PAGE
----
This workshop will present the basis of Robyn Dexter's thesis, what she learned from it, and why students would want to do a thesis. Dexter will also discuss her current activities. Topics will include the 4000-mile journey to change her topic, a roadmap to the things she wished she had known, and how staying with the adventure has benefited her personally and professionally.

Join live session: 

Feb: Network Security Monitoring (O'Reilly)

WednesdayFebruary 19, 2014    1pm EST

Is your network safe from intruders? Do you know how to find out? Do you know what to do when you learn the truth? In this Webcast Richard Bejtlich, CSO of Mandiant, will describe Network Security Monitoring, a methodology he learned and developed in the Air Force to detect and respond to intruders. His latest book, The Practice of Network Security Monitoring, contains Richard's latest thinking on the subject, as well as an introduction to the premier open source NSM distribution, Security Onion. Richard will show how NSM can help you implement a security strategy that wins against a variety of intruders, based on fast, comprehensive, and accurate incident detection, response, and containment.

Feb: Designing Multi-Device Experiences (O'Reilly)

TuesdayFebruary 18, 2014   1pm EST

UX design across smart phones, tablets, computers, TV, and beyond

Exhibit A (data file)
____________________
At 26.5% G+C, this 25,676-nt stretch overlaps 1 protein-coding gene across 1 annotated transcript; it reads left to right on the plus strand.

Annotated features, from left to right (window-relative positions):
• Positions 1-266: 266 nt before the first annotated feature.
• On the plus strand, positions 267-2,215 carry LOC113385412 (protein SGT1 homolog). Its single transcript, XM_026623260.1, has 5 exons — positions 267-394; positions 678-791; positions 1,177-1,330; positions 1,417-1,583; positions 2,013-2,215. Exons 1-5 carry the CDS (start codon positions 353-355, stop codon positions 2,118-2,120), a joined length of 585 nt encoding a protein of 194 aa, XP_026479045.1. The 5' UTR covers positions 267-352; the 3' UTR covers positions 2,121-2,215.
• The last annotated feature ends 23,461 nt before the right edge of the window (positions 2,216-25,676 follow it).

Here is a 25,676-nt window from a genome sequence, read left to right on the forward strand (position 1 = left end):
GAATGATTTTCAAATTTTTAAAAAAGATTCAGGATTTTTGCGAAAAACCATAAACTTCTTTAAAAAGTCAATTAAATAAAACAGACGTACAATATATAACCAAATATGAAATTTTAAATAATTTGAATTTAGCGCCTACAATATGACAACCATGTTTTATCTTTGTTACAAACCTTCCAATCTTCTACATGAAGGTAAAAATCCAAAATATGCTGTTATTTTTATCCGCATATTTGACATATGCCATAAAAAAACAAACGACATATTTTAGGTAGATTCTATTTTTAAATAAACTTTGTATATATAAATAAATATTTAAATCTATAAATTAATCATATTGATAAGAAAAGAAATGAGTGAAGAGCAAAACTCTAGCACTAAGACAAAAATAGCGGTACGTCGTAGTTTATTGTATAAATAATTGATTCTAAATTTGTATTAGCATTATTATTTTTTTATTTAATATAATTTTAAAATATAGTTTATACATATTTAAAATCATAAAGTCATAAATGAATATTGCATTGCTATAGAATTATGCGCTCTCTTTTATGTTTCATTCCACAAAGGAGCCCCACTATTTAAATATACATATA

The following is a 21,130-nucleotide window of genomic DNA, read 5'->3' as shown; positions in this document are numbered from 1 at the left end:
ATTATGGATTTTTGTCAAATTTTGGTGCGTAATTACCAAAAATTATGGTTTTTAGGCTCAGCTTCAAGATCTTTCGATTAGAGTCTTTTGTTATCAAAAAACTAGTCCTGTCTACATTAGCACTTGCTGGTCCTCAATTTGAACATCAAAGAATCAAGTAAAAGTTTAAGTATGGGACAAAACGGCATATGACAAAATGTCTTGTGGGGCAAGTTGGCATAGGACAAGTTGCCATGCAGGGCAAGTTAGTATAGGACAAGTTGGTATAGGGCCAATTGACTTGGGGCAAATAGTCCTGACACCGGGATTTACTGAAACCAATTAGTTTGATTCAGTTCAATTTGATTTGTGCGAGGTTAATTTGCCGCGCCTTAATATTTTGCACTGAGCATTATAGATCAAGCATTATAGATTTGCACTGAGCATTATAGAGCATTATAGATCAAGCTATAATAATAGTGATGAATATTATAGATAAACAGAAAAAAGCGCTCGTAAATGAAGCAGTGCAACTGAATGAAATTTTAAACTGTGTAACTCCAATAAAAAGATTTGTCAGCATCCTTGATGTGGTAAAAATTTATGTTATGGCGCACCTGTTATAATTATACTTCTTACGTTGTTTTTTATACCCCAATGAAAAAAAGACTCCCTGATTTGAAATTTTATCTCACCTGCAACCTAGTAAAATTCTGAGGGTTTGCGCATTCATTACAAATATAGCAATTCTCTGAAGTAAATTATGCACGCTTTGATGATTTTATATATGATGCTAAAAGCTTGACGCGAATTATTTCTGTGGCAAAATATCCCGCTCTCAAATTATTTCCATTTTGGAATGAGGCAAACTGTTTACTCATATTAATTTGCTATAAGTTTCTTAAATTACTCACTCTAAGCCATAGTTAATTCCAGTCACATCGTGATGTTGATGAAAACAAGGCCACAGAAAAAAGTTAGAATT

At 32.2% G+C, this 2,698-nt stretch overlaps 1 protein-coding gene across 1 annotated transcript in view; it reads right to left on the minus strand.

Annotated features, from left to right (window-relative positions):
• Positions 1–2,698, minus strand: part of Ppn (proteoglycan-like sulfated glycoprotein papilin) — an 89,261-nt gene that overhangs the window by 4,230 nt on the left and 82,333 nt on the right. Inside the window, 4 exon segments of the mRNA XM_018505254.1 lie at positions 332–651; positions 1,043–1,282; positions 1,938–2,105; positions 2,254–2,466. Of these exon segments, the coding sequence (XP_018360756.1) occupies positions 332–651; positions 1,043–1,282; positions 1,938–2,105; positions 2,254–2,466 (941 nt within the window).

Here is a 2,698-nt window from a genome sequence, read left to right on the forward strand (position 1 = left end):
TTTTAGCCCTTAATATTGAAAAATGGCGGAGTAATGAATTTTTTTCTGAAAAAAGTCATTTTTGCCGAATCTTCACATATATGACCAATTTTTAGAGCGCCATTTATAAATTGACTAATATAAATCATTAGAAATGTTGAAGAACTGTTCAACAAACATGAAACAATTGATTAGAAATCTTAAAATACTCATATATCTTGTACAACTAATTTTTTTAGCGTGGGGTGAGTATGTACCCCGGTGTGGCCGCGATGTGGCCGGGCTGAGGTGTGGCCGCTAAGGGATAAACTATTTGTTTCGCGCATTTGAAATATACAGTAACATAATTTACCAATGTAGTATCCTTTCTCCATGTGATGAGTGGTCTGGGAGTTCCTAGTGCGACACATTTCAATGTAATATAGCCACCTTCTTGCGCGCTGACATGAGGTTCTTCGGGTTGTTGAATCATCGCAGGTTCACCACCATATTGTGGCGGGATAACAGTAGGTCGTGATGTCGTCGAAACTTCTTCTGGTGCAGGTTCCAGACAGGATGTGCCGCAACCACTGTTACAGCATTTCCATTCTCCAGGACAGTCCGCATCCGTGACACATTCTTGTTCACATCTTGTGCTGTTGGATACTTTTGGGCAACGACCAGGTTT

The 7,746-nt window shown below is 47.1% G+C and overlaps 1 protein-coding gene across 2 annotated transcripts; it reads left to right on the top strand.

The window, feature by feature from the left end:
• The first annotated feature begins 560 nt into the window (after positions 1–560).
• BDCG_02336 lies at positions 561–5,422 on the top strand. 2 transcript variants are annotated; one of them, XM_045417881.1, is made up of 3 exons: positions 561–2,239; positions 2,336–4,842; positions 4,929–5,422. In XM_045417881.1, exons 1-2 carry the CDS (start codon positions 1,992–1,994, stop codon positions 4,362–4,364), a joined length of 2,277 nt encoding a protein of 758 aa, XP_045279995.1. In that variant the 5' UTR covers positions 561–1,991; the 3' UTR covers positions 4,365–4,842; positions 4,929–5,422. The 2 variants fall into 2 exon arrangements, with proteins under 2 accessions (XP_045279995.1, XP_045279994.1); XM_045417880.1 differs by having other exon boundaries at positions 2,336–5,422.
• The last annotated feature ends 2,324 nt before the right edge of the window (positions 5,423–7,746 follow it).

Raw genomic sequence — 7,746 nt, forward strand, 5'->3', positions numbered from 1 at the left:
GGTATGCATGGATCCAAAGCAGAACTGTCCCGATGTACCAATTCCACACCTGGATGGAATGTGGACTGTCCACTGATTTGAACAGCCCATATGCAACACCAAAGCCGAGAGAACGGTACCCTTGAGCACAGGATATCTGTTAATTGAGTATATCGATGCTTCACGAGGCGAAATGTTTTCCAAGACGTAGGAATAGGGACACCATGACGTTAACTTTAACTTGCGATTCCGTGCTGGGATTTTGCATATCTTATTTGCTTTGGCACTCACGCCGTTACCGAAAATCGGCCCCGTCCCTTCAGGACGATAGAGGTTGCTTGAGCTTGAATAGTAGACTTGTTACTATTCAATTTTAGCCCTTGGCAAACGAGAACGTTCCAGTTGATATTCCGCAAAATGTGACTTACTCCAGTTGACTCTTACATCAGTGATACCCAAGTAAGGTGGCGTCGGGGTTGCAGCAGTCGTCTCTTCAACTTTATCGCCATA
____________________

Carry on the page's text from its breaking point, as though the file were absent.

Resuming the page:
What does it mean to design a product in a world where people own multiple connected devices and are already using them interchangeably, in order to accomplish a single goal? This hands-on webcast presentation by Michal Levin author of Designing Multi-Device Experiences, explores three key patterns to addressing this new reality: consistent, complementary, and continuous. Michal will show how these patterns can be used to develop a rich, contextual experience across different devices, keeping in mind the one thing that matters most: people.

Feb: Data Everywhere: Data Anthropology, Quantified Self, Machine Data, Human Centered Design, and more A Preview of Strata Santa Clara 2014 (O'Reilly)

February 4, 2014   12pm-2pm EST

Duration: Approximately 120 minutes.

Cost: Free

In mid-February, Strata returns to Santa Clara for its fourth year. Since the conference started, it’s grown in size and scope, broadening its focus to include design, ethics, machine data, and hard business cases that show how a connected world is changing society forever.

In this free online conference, we'll be showcasing some of the hot topics and thought-provoking speakers who will be joining us for the event. It's your chance to see what we're covering and to find those can't-miss tracks and sessions.

Feb: How to Design and Deliver an Accessible Webinar (Accessible Technology Coalition)

Wednesday, February 19, 2014
11 AM Pacific, 2 PM Eastern

Access to individuals with disabilities, including those who are deaf or hard of hearing and people who are blind or have low vision must be provided. This applies whether you are participating in a webinar or presenting one. The Great Lakes ADA Center has worked together in providing a monthly webinar series and has developed some technical assistance to assist others in ensuring accessibility. This session will examine the use of interactive features, captioning, audio connections, and other features as it relates to those who are planning to provide webinars as well as those who are developing webinar platforms.